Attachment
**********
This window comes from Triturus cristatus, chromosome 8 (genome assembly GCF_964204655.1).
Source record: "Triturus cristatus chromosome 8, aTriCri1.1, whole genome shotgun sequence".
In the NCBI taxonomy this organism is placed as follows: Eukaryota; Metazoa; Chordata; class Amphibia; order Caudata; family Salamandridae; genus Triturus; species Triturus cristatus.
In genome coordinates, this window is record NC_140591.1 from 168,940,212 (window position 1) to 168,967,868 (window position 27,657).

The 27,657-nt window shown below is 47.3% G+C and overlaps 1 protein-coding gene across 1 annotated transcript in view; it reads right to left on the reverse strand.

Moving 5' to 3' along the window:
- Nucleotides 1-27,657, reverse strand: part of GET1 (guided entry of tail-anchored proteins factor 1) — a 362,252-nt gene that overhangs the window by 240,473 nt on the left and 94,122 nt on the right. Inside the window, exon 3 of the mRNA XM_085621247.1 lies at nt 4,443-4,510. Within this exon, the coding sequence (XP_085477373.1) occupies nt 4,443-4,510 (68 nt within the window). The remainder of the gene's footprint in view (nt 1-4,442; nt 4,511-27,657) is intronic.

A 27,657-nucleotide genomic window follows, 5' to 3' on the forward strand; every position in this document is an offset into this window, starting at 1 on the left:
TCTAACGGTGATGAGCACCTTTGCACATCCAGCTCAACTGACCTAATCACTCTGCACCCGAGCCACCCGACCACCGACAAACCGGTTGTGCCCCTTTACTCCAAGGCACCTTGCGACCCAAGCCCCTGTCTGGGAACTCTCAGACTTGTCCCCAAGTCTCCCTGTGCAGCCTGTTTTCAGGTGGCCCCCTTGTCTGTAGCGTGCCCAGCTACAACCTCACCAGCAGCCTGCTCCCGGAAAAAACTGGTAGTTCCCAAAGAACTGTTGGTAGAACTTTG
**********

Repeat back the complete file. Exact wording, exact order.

This window comes from Triturus cristatus, chromosome 8 (genome assembly GCF_964204655.1).
Source record: "Triturus cristatus chromosome 8, aTriCri1.1, whole genome shotgun sequence".
In the NCBI taxonomy this organism is placed as follows: Eukaryota; Metazoa; Chordata; class Amphibia; order Caudata; family Salamandridae; genus Triturus; species Triturus cristatus.
In genome coordinates, this window is record NC_140591.1 from 168,940,212 (window position 1) to 168,967,868 (window position 27,657).

The 27,657-nt window shown below is 47.3% G+C and overlaps 1 protein-coding gene across 1 annotated transcript in view; it reads right to left on the reverse strand.

Moving 5' to 3' along the window:
- Nucleotides 1-27,657, reverse strand: part of GET1 (guided entry of tail-anchored proteins factor 1) — a 362,252-nt gene that overhangs the window by 240,473 nt on the left and 94,122 nt on the right. Inside the window, exon 3 of the mRNA XM_085621247.1 lies at nt 4,443-4,510. Within this exon, the coding sequence (XP_085477373.1) occupies nt 4,443-4,510 (68 nt within the window). The remainder of the gene's footprint in view (nt 1-4,442; nt 4,511-27,657) is intronic.

A 27,657-nucleotide genomic window follows, 5' to 3' on the forward strand; every position in this document is an offset into this window, starting at 1 on the left:
TCTAACGGTGATGAGCACCTTTGCACATCCAGCTCAACTGACCTAATCACTCTGCACCCGAGCCACCCGACCACCGACAAACCGGTTGTGCCCCTTTACTCCAAGGCACCTTGCGACCCAAGCCCCTGTCTGGGAACTCTCAGACTTGTCCCCAAGTCTCCCTGTGCAGCCTGTTTTCAGGTGGCCCCCTTGTCTGTAGCGTGCCCAGCTACAACCTCACCAGCAGCCTGCTCCCGGAAAAAACTGGTAGTTCCCAAAGAACTGTTGGTAGAACTTTG